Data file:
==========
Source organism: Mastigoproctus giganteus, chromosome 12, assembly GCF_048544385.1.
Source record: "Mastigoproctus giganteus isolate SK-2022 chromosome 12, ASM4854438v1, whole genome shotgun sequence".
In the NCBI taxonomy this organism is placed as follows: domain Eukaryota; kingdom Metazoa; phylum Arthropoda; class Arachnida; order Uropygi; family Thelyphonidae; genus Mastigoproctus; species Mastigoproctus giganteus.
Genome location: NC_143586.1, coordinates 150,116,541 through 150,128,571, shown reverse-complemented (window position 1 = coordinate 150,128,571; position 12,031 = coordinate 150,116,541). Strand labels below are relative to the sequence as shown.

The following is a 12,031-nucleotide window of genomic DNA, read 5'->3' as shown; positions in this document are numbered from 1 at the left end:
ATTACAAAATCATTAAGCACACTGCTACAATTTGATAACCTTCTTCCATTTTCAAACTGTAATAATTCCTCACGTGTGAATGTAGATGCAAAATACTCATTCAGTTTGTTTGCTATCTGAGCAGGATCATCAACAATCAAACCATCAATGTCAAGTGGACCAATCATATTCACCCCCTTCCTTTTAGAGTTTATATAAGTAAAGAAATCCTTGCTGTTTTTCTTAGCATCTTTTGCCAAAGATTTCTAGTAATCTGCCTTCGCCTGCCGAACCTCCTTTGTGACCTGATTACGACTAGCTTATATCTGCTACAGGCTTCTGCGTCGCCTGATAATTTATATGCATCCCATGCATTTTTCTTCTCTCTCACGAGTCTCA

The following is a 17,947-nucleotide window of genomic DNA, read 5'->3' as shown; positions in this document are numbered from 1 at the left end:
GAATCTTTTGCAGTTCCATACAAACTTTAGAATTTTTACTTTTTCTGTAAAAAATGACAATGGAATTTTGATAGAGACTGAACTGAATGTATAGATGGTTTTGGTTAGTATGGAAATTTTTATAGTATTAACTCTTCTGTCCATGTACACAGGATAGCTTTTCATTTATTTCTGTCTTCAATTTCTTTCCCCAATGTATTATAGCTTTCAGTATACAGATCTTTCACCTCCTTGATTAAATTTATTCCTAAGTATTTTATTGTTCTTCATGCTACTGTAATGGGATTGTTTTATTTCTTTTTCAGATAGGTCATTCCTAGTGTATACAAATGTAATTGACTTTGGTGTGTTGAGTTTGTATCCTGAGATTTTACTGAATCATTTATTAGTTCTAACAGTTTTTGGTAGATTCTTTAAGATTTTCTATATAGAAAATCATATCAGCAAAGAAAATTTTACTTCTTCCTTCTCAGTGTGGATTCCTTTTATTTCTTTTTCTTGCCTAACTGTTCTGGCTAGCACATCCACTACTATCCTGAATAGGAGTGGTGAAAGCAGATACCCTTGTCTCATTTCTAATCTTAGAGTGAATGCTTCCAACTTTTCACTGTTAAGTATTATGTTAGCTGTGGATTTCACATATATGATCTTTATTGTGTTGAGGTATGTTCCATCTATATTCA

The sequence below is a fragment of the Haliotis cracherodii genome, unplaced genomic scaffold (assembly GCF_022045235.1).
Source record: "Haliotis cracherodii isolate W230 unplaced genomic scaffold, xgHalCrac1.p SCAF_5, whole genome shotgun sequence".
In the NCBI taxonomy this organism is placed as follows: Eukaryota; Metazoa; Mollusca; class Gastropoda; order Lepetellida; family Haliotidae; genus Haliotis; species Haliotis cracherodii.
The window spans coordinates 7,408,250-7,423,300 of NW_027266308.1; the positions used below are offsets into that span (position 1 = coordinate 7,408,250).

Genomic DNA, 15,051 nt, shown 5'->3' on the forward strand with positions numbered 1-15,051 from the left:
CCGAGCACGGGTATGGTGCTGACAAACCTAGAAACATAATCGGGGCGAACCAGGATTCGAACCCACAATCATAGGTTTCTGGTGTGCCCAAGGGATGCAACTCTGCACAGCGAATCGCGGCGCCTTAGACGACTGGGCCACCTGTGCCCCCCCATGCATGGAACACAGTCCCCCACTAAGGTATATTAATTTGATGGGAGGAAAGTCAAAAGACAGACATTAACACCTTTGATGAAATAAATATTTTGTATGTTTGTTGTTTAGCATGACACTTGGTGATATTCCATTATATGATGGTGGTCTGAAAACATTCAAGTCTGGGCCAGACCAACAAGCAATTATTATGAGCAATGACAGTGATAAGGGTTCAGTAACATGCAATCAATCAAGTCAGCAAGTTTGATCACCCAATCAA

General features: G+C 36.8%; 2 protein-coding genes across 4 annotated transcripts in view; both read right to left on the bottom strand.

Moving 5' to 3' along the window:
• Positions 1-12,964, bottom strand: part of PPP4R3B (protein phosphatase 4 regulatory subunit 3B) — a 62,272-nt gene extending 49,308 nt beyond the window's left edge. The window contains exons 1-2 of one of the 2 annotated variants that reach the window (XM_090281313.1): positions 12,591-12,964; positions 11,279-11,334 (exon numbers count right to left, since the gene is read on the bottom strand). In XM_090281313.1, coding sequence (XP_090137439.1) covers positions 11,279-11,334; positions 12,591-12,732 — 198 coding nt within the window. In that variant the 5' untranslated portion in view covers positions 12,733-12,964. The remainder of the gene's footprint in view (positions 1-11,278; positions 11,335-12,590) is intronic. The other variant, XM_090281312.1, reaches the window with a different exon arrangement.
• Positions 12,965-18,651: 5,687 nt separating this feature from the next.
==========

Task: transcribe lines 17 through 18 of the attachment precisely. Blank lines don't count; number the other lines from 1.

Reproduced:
• Positions 1-12,964, bottom strand: part of PPP4R3B (protein phosphatase 4 regulatory subunit 3B) — a 62,272-nt gene extending 49,308 nt beyond the window's left edge. The window contains exons 1-2 of one of the 2 annotated variants that reach the window (XM_090281313.1): positions 12,591-12,964; positions 11,279-11,334 (exon numbers count right to left, since the gene is read on the bottom strand). In XM_090281313.1, coding sequence (XP_090137439.1) covers positions 11,279-11,334; positions 12,591-12,732 — 198 coding nt within the window. In that variant the 5' untranslated portion in view covers positions 12,733-12,964. The remainder of the gene's footprint in view (positions 1-11,278; positions 11,335-12,590) is intronic. The other variant, XM_090281312.1, reaches the window with a different exon arrangement.
• Positions 12,965-18,651: 5,687 nt separating this feature from the next.